A woman who pays Instagrammers and YouTubers $500 to $30,000 per post on behalf of brands like Cosmo and Esquire has a go-to formula for calculating what they're worth
- Brittany Hennessy is the senior director of influencer strategy and talent partnerships at Hearst Digital Media.
- She said social media influencers are paid for two things: production and distribution.
- Sometimes influencers ask for less than they're worth, Hennessy says, while others ask for too much, like a first class flight.
Influencer marketing is almost guaranteed to drive product sales more than TV or print ads, says Brittany Hennessy, the senior director of influencer strategy and talent partnerships at Hearst Digital Media.
"Some [influencers] have perfect track records of selling things out and that's why you hire them. To move product," Hennessy told Business Insider. Her job is to find and manage social media influencers to promote Hearst's digital brands, including Cosmopolitan, Esquire, and Harper's Bazaar.Hennessy said the standard per-post rate for Instagrammers is anywhere between $500 and $30,000. To earn more money, she said, "influencers really have to figure out what [they] are worth" - they should be paid for the value they bring to a business.
In her book, "Influencer: Building Your Personal Brand in the Age of Social Media" Hennessy said companies base influencer pay on two things: how much talent (or production) costs, and the size and engagement of the influencer's network (or distribution).
The talent fee covers costs associated with a campaign - multiple photos or videos over a period of time for a single brand - including a photographer or photo editor, backdrop, props (food, flowers, etc.), and clothes. Hennessy said that some campaigns request to shoot during an off season, which can drive up the production costs.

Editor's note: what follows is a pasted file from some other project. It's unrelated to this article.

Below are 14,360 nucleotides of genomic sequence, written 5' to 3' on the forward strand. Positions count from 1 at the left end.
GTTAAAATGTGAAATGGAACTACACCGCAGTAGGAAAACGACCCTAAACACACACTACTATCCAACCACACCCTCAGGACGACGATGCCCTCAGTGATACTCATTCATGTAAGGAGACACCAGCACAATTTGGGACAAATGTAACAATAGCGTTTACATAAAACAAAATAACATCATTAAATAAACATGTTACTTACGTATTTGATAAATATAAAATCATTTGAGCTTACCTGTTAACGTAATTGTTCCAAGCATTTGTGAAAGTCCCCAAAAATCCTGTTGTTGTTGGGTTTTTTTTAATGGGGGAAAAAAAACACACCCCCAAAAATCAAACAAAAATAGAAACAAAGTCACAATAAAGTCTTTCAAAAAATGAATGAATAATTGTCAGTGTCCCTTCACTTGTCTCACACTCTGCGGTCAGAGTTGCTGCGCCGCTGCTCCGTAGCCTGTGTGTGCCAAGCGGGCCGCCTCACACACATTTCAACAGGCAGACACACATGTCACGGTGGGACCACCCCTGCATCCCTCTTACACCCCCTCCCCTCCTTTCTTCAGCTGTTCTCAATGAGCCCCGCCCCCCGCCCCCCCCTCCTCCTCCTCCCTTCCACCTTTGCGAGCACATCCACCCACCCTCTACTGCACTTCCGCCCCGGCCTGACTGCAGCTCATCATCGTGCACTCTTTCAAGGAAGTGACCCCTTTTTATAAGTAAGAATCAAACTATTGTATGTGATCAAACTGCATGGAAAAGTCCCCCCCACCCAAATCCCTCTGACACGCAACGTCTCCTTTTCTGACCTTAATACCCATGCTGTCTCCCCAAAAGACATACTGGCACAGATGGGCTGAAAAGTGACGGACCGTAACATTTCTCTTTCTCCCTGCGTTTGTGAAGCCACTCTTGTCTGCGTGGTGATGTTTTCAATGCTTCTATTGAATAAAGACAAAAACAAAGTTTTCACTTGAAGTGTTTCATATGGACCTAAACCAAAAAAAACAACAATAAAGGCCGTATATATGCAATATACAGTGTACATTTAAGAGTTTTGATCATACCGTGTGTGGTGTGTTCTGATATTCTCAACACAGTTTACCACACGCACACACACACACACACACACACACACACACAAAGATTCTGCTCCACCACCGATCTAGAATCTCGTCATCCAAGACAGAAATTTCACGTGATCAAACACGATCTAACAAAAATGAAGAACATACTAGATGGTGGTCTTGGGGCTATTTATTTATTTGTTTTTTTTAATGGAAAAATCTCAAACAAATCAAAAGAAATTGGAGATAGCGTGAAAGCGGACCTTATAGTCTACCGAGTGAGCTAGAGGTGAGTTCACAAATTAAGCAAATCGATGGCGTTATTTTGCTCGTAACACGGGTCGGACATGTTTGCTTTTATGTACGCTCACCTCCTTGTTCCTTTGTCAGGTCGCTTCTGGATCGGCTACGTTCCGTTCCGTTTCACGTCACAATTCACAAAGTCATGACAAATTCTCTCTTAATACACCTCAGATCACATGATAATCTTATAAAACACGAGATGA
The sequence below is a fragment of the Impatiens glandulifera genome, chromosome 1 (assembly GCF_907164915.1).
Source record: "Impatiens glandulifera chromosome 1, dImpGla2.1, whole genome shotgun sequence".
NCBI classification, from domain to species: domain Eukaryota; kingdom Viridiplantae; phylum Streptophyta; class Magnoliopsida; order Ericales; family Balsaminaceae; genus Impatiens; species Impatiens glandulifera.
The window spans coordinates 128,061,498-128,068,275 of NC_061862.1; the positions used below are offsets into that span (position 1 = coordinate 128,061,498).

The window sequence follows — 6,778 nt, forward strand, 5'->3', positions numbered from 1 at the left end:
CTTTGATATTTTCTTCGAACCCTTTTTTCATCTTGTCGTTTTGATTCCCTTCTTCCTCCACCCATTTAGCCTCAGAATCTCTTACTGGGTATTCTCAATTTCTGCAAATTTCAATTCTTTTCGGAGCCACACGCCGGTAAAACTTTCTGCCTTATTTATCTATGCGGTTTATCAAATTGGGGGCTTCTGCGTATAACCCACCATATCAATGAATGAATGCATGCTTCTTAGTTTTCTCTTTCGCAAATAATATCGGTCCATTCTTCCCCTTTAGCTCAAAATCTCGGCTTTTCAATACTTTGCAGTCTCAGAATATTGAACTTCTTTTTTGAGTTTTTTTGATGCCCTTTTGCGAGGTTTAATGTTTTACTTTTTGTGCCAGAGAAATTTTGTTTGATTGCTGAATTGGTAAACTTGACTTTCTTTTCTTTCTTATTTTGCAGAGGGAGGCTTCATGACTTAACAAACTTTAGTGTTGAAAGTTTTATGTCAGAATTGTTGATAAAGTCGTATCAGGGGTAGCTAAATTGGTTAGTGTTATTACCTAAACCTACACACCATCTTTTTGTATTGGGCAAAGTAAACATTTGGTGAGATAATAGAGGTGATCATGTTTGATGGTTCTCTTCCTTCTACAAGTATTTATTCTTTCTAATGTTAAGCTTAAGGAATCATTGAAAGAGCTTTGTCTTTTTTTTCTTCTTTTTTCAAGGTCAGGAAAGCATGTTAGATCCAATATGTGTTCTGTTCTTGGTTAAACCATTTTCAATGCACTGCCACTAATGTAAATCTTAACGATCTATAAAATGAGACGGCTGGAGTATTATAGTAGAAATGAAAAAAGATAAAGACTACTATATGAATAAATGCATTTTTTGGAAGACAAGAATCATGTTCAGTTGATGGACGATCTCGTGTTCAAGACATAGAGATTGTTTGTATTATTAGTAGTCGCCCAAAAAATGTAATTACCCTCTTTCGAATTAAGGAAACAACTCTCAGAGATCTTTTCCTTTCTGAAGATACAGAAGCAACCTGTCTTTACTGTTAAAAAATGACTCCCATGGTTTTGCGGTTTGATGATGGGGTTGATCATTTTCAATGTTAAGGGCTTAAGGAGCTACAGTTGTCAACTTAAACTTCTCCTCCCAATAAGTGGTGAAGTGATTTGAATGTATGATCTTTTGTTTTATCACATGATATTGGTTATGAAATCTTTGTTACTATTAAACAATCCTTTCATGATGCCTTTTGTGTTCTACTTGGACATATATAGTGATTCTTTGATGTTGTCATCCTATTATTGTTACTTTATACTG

"We ask people to shoot stuff early all the time," she said. "[An influencer] has to figure out how to fake a winter. Go to a hotel and be like, 'Hi, I know it's July, but can you turn on the fireplace because I have to fake like it's winter.'"
Hennessy said the distribution portion of the fee is taken as an hourly rate. For example, negotiating with a casting agent (one hour), reading the campaign brief and researching the advertiser (two hours), scouting and securing locations (two hours), creating mood boards for the shoot (two hours), and shooting the content (up to 10 hours).
With this breakdown, Hennessy said, "I understand what I'm paying for and [an influencer] can feel confident in charging that price."But Hennessy also has her own formula for determining how much she's willing to pay an influencer:
"I pick a number. And I'm like, OK this is the number for perfection.
"I think about it if an influencer scores a perfect 10, she has this [specific] follower count, she has really great engagement for that range, she's got great video skills, great photo skills etc. and she's perfect.
Most people are not perfect."
Hennessy said it's hard for many influencers to price their services appropriately.
"I'm going to take a low price from you because it's good for my bottom line. If I'm willing to give you $5,000 and you ask for $2,000, I'm not going to tell you you should have asked for $5,000. I'm like, great, $3,000 in savings, this is amazing," Hennessy said.
She continued: "But as a person, as a woman, as someone who mentors a lot of women, it was killing me just looking at girls like 'Oh my god, you're worth more than this. What are you doing?'"
But while there are influencers who low ball themselves, there will always be those who ask for too much.